Magnus is World Champion
The World Champion defended the title that he won in 2013 for the second time.
photo credit: Max Avdeev for World Chess by Agon Limited
It took everything he had against a gritty opponent — Sergey Karjakin, the Russian challenger — but Magnus Carlsen retained the World Championship by beating Karjakin in a series of tiebreaker games on Wednesday, Nov. 30.
The match, which was held in the South Street Seaport in New York City, had a prize fund of one million euros (about $1.1 million). Carlsen will receive 55 percent of the purse and Karjakin 45 percent.
It was the first World Chess Championship match in New York City since 1995, when Garry Kasparv defeated Viswanathan Anand atop the World Trade Center.
During the match, a global audience of nearly 10 million people tuned in to watch on World Chess, the official site of the match, while 10,000 spectators and VIPs watched the action live at the Fulton Market building in the South Street Seaport.
The match was sponsored by EG Capital Investors, an institutional money manager, and PhosAgro, a large Russian fertilizer company.
Andrey Guryev, chief executive of PhosAgro, said, “I am convinced we made the right choice when we decided to be the global partner for what was one of the most interesting World Championship matches in history, between two exceptionally talented young grandmasters.”
Michael Stanton, founder of EG Capital Advisors, said, “The World Chess Championship in New York City demonstrated that chess is becoming a unifying platform for the intellectual and business community. We are glad to be a part of it!”
The match between Carlsen, who is from Norway, and Karjakin began on Nov. 11 as a best-of-12 series. Carlsen, who turned 26 on Wednesday, became champion in 2013 by beating Anand. He was a heavy pre-match favorite based on his experience and that he is the No. 1 ranked player in the world. Karjakin, who is also 26 and is known as a defensive specialist, was ranked No. 9 before the match began.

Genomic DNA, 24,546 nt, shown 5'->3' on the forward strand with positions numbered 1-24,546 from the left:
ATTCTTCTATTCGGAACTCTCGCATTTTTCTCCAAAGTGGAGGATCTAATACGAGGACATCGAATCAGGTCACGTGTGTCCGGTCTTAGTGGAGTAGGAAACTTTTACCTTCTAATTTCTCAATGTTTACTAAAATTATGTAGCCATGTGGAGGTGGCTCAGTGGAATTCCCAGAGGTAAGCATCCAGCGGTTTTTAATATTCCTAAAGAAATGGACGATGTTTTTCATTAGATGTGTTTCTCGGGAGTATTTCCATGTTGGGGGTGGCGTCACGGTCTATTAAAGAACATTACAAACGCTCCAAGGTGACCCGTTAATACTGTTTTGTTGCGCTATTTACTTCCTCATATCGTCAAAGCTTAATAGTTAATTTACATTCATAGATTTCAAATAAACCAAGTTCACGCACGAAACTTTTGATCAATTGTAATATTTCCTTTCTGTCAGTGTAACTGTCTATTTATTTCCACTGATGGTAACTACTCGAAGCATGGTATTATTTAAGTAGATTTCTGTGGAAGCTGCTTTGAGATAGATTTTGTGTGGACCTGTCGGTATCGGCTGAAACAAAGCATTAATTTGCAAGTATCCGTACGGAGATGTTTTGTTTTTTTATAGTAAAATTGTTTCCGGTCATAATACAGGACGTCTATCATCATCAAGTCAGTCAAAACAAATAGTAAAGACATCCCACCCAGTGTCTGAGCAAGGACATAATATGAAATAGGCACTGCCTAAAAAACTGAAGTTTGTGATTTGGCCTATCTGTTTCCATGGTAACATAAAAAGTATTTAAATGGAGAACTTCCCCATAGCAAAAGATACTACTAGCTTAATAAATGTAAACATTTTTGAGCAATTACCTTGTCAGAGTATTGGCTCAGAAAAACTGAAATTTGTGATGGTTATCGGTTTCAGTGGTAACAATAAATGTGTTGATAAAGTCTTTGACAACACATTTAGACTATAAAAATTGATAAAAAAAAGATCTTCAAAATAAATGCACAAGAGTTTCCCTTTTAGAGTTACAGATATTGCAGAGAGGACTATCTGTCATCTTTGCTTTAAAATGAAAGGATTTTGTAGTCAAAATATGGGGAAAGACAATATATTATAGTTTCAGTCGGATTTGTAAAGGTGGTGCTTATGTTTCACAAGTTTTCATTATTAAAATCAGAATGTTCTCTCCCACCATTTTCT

Almost from the start, things did not go according to plan for Carlsen. He missed clear wins in Games 3 and 4 after brilliant defensive efforts by Karjakin. Then, in Game 5, Carlsen made a mistake that Karjakin failed to exploit.
Finally, after seven draws, it was Karjakin who took the lead in Game 8 after Carlsen, clearly frustrated by his inability to break through Karjakin’s defenses, overpressed.
Now on the ropes, Carlsen barely escaped in Game 9. But in Game 10, things finally went Carlsen’s way as Karjakin missed a sure-fire line that would have led to a draw. From there, Carlsen milked a small advantage to wear down Karjakin and finally beat him, levelling the score.
After a tussle in Game 11 ended in a draw, Carlsen had White in the last regulation game. Rather than press again, he seemed content to steer toward a quick draw and take his chances in a series of tiebreaker games. The tiebreakers began with a series of four rapid games, and as the two-time defending World Champion at that time control, Carlsen seemed sure to have an advantage.
In the first game, Karjakin had White but was unable to gain an edge and the game ended in a draw. In Game 2, Carlsen built up a large advantage, but missed a win in the endgame.
In Game 3, Karjakin’s luck finally ran out as he blundered in a difficult position, allowing Carlsen to immediately win a piece and seal the victory.
In the last game, needing a win, Karjakin played the Sicilian Defense as Black. But the opening is not consistent with Karjakin’s style and Carlsen had no trouble seizing control of the game. In the end, he finished up with a stylish queen sacrifice to checkmate Karjakin and retain the title.
In the press conference afterward, Carlsen was relieved and admitted that the match was the most difficult of his career and congratulated Karjakin on how well he played.
Karjakin, asked if he would try to win the Candidates tournament again so that he could again become the challenger for the title, laughed and said, “That’s the plan.”
Dylan Loeb McClain is a journalist with more than 25 years of experience. He was a staff editor for The New York Times for 18 years and wrote the paper’s chess column from 2006 to 2014. He is now editor-in-chief of WorldChess.com. He is a FIDE master as well.